But God is not really my own personal reason for sticking around. My own personal reason is people. I stick around because loving and being loved are meantingful. It means something to hold someone’s hand. It means something to sit in a crowded waiting room and to take turns sitting with a dying young man. It means something to call and tearfully say “I’m sorry.” It means something to show up at the funeral or memorial, tissues in hand. It means something to go to weddings and births, sicknesses, recoveries, anniversaries, drunken dancing parties and christenings, and deaths.

It means a lot. It means a lot to be there for someone. And so I thank God that there has always been someone there for me. How lucky and blessed I am. It reminds me of a verse in Isaiah, I think, where it says, “If even my mother and father abandon me, the LORD will take me up.”

ico1 by you.

32 responses

  1. Well, actually I was taking heavy enemy fire from 50 caliber guns on enemy choppers when I saw the baby entering the world. I threw a hand grenade with one hand and caught the baby with my other. I then jumped up and caught a bullet in my teeth just before it hit me. Wow, this is fun. Before I know it I’ll have been hiding in a refrigerator to avoid a nuclear bomb a la Indiana Jones. Wait, I actually want to forget the most recent Indiana Jones.

    Eve replies:

    I knew it! I knew you were just being modest!

    I didn’t care for the new Indiana Jones either.

  2. I was too weary to respond yesterday, but I have to tell you that this was a very moving and powerful post.

    My condolences to your friend’s son-in-law. How very tragic.

  3. Just some words of encouragement. I wanted to tell you i really enjoy reading what you write and have been reading your blog whenever I find time. you have a great perspective on things and it has been very encouraging to read some of your thoughts /views.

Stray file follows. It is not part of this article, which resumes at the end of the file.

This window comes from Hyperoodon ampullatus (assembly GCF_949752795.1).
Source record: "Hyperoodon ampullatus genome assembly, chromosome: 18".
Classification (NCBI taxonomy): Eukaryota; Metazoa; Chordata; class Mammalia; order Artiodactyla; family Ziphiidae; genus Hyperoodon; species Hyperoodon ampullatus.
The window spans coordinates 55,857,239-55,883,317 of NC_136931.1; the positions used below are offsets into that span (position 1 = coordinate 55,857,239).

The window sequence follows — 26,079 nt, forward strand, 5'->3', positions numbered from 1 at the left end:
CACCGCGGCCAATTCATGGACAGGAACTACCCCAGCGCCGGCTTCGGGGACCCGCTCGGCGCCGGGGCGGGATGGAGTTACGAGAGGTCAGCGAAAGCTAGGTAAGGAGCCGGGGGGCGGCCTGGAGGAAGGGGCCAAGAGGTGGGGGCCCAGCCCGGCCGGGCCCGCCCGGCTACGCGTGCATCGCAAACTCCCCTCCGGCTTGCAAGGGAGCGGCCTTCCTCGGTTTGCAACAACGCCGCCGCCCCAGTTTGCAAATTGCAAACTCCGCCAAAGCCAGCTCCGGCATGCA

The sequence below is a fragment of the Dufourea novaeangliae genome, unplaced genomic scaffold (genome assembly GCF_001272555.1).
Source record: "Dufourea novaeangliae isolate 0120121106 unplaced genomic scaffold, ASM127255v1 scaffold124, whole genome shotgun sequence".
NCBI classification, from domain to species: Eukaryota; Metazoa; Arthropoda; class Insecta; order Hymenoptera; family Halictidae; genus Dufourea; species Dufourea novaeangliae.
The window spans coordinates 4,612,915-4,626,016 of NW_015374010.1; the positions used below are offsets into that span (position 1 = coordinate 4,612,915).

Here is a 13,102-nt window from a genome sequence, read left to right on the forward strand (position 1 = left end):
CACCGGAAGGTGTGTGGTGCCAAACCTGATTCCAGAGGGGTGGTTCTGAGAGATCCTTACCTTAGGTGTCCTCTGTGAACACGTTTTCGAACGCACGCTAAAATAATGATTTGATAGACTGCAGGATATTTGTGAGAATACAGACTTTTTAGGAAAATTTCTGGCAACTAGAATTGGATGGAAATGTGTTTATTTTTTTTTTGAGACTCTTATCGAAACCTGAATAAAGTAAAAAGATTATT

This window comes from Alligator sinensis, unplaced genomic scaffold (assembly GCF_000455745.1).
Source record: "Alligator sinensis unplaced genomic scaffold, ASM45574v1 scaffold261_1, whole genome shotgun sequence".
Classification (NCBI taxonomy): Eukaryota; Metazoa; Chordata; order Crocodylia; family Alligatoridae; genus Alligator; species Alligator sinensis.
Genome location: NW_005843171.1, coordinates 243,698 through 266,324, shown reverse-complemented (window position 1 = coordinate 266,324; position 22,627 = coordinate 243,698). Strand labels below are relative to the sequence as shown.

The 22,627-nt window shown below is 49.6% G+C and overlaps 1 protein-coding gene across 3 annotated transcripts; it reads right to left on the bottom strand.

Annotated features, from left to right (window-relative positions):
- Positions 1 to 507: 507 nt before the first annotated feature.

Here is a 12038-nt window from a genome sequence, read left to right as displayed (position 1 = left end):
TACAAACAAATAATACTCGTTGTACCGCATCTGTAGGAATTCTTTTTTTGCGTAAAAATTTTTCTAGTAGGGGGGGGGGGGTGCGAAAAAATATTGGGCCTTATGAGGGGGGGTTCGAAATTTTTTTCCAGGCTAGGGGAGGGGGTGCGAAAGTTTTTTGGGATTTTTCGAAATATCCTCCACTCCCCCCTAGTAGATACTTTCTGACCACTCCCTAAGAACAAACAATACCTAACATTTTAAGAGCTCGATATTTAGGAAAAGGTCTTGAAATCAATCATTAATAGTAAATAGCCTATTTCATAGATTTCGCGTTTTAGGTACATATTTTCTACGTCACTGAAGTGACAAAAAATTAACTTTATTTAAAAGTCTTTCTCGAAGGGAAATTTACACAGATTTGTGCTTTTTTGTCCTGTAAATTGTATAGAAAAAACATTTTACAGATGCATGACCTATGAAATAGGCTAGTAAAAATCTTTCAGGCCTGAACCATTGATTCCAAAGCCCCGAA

4. My condolences go out to you and the wife and family of the young man. I will be keeping you guys in my thoughts and prayers. On a good note I would like to congratulate Mr. Frank_Rizzo on your new born baby. That is quite a blessing!

    Hi ho – hi ho it’s back to work I go
    (eve I was not saying hi ho to you 😉

    Eve replies:
    Donald Duck, hello there! I suspect a neighbor, but I don’t know who you are. Other than the cartoons, of course. ;o)

    Yes, gratz to Frank on the birth of his daughter. Now it’s clear that it was none other than Frank’s wife who’s the friend in the 2nd part of my article. I love talking with her. And Frank, too.

  5. Im sorry to hear about the loss of your friend. I will keep the wife in my thoughts and prayers. I want to congradulate you Frank_Rizzo on your new born baby. That must be quite a blessing! –

    Hi ho – Hi ho – its back to work I go
    ( eve i was not saying hi ho to you 😉

  6. Eve,

    I recently purchased a book and I know you are familiar with the author…Elizabeth Kubler-Ross. The book is titled On Grief and Grieving. I have been lucky to make it half way through the second chapter. I have cried while reading each page, even the Introduction. Why should I cry over her death? I didn’t even know her. Because, I surmise, death is a lesson I have yet to learn. I cringe at the thought of it and if I kept thinking about this blog I would cry on my keyboard to, like you.

    Death permanantly and inevitably effects eveyone around. Sometimes I wish I were brought up on a mountain somewhere in the Himalayas. A Buddhist, spiritual and living off the land…respecting life and nature. Not being here, stuck in this spinning carousel that never ends. Waiting to die.

    I wish our culture respected death more and wasn’t as scared of it. I wish I knew how to find Peace in death. My grandfather was having surgery once. He was chaplan at the hospital at the time and I stopped off to see him. He said to me, “Carmen, I am going to have surgery tomorrow. If I don’t wake up remember I will be rooting for you on the other side”. This made me cry then and now. I told him not to say that. He asked me why but I wasn’t really able to have that conversation then. Maybe I am now.